ISU takes rollercoaster triumph at BYU, 90-88
PROVO, Utah – No. 21 Iowa State fought through a stretch of runs by Brigham Young and did all the right things down the stretch to win a tough road game against a high-scoring opponent.
Melvin Ejim and DeAndre Kane each scored 21 points, leading the Cyclones to a 90-88 come-from-behind win over the Cougars on Wednesday night.
Kane, who was ejected for a flagrant 2 foul with 3:28 remaining, had a team-high 11 rebounds for the Cyclones. Georges Niang added 19 points, eight assists and five rebounds for Iowa State (4-0).
Iowa State took the lead for good with six minutes remaining on a 3-pointer by Matt Thomas, who finished with 12 points. The Cyclones stayed in front with three clutch baskets down the stretch by Niang.
“We really tried to get the ball to Georges and isolate him and let him go make plays,” said Iowa State coach Fred Hoiberg. “I thought we did a good job of getting him the ball where he needed it, and our spacing was good so he had the room he needed to make plays. That’s what you want out of your go-to guy down the stretch.”
The Cougars, who led for more than 26 straight minutes, got 20 points from Tyler Haws and 19 points and seven assists from Matt Carlino. Freshman Eric Mika scored 17 points and pulled down nine boards.
The Cougars (4-1) had a chance to take the lead in the final seconds but Daniel Edozie blocked a foul-line jumper by Haws with 4 seconds remaining and then hit 1 of 2 free throws on the other end.
Edozie came over to help when Haws twisted in the paint, figuring BYU’s leading scorer was gearing up to attempt a fade away jumper.
“I went up as he went up and came away with a clean block and came away with the ball and came away with some free throws. Fortunately I was able to bank one of them in,” said Edozie, who was inserted in the game late for his defense.
An off-balance jumper by BYU’s Kyle Collinsworth that would have tied the game at the buzzer bounced long off the rim.
“We had quite a few chances there at the end to make a few plays and win the game, but it just seemed like they were a little bit better in their execution late in the game,” BYU coach Dave Rose said.
After fighting back from a 12-point first-half deficit to take a five-point lead, the Cyclones let BYU back in the game when Kane, with 3:28 remaining, jammed his fingers into Mika’s face before the freshman center could go up for a shot in the paint. The officials assessed a flagrant foul that resulted in Kane’s ejection.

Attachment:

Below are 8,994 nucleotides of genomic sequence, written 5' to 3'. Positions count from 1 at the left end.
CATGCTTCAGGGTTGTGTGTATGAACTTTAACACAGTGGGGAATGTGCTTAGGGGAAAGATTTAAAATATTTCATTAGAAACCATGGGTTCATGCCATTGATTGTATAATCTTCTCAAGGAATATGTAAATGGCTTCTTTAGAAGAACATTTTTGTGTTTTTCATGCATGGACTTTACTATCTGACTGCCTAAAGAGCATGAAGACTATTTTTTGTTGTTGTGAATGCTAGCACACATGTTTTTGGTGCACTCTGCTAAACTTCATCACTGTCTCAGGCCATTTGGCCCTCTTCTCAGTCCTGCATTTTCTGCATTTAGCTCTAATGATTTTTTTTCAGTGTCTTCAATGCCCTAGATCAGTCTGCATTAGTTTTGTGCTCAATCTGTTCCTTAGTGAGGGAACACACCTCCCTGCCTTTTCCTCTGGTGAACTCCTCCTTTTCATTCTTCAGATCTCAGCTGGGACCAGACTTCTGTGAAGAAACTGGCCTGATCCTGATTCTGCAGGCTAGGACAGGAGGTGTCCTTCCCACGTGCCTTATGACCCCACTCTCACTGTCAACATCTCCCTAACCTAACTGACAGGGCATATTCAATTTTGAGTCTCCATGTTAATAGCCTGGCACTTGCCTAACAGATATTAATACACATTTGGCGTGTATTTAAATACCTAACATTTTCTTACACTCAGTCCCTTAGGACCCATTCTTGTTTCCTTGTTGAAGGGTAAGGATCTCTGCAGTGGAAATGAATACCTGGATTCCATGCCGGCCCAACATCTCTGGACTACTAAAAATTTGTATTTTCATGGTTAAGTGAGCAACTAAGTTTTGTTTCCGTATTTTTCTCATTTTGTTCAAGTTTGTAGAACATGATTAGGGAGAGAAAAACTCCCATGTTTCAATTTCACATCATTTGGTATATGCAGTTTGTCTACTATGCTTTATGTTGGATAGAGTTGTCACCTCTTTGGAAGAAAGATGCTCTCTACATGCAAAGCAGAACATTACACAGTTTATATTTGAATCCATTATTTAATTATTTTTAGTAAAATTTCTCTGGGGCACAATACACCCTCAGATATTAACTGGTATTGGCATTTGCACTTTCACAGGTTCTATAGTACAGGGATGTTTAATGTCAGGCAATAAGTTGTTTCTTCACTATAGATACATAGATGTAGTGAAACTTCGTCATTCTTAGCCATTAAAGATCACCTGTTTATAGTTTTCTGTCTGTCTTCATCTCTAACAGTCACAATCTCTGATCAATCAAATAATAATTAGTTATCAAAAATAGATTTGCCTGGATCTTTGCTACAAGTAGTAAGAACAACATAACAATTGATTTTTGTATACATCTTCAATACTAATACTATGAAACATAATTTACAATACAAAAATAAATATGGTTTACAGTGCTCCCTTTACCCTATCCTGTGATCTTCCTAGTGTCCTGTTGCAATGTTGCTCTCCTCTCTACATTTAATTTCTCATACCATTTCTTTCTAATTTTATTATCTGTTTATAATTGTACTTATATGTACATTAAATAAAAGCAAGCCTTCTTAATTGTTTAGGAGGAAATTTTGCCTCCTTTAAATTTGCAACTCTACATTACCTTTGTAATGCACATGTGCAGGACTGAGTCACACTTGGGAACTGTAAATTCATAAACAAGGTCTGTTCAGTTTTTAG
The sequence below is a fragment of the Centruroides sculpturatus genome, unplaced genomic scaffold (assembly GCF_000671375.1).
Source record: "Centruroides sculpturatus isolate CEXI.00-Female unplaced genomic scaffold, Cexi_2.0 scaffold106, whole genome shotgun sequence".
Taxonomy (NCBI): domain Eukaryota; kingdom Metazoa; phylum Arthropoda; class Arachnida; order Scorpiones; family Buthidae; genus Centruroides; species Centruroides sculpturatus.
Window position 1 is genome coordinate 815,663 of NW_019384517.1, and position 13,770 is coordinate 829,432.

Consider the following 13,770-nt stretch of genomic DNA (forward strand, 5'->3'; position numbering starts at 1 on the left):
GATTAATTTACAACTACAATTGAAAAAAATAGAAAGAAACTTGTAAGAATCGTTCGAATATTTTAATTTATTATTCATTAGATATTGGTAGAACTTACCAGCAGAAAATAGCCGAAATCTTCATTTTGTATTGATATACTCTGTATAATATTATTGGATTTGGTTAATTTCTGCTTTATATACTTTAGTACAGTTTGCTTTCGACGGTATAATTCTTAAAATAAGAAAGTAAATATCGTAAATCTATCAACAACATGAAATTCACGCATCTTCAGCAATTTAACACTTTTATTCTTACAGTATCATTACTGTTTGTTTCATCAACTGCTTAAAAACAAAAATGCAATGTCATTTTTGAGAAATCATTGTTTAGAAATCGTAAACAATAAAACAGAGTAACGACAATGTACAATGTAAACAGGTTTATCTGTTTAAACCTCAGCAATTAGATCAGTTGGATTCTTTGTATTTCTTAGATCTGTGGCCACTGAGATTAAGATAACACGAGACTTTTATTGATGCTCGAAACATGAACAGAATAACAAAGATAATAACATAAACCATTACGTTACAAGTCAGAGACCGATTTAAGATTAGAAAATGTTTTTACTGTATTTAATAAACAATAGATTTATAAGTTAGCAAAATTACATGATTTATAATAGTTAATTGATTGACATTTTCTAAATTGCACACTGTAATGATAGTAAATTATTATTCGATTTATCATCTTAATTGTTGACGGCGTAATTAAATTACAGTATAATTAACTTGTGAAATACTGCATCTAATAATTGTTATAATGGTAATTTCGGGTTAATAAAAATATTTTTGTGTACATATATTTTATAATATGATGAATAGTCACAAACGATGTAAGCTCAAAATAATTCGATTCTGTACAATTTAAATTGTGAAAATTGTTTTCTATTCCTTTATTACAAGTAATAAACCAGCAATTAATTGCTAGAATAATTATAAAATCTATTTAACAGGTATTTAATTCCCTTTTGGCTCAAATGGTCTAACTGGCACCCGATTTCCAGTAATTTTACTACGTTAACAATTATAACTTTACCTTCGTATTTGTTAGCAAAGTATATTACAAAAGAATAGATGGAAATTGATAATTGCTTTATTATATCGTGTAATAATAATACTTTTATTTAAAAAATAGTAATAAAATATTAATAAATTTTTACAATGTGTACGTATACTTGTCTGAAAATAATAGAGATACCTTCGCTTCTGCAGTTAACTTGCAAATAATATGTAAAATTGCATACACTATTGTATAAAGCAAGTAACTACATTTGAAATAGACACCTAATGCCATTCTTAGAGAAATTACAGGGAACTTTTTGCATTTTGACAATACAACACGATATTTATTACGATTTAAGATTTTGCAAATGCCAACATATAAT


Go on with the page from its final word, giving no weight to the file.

Following the game the officials issued a statement saying they deemed Kane’s foul to be “severe or extreme” while the ball was still live.
With Mika out Haws hit two free throws, and then made two more free throws after being fouled on the ensuing inbounds play to cut the lead to 82-81.
But back-to-back jumpers by Niang pushed Iowa State back in front by five. Niang hit another baseline jumper with 1:23 remaining after Haws had made two more free throws.
“I don’t think the game got away from us,” Haws said. “We knew we had a chance to win the game and we had our chances down the stretch. We just didn’t make the plays we needed to.”
Haws made only 6 of 19 shots.
“What you have to do is make him take tough shots, even though he’s going to make tough shots. I thought we did as good as job as we possibly could against him,” Hoiberg said.
The Cougars, who haven’t defeated a non-conference ranked team at home since 1986, used a 21-8 run midway through the first half to take a 36-24 lead. The run was led by three straight baskets by Carlino and two long feeds from the junior point guard that resulted in a fast-break layup by Anson Winder and an alley-oop dunk by Mika.
Iowa State, with two late 3 pointers by Ejim, cut BYU’s margin to 47-42 at the break.
The Cyclones got within a basket five times early in the second half only to be answered by BYU each time. Iowa State finally broke through for good on Thomas’ 3 from the right wing.
“With BYU we knew this was going to be a game of runs. They can really heat up in a hurry and they are as fast of a team as any in the nation, and they lived up to that tonight,” Hoiberg said. “They scored in bunches. But I thought the two keys were us getting back in transition and finally finding a way to battle them on the boards. Once we could get it off the board we were able to get out and run.”
Iowa State shot 58 percent in the second half and 51 percent for the game. The Cylones also outrebounded the taller Cougars by 12 boards in the second half and finished with a 46-44 rebound advantage.
The Cougars stayed in front most of the game by scoring 20 points off of 13 Iowa State turnovers. BYU took 84 shots to 70 for the Cyclones.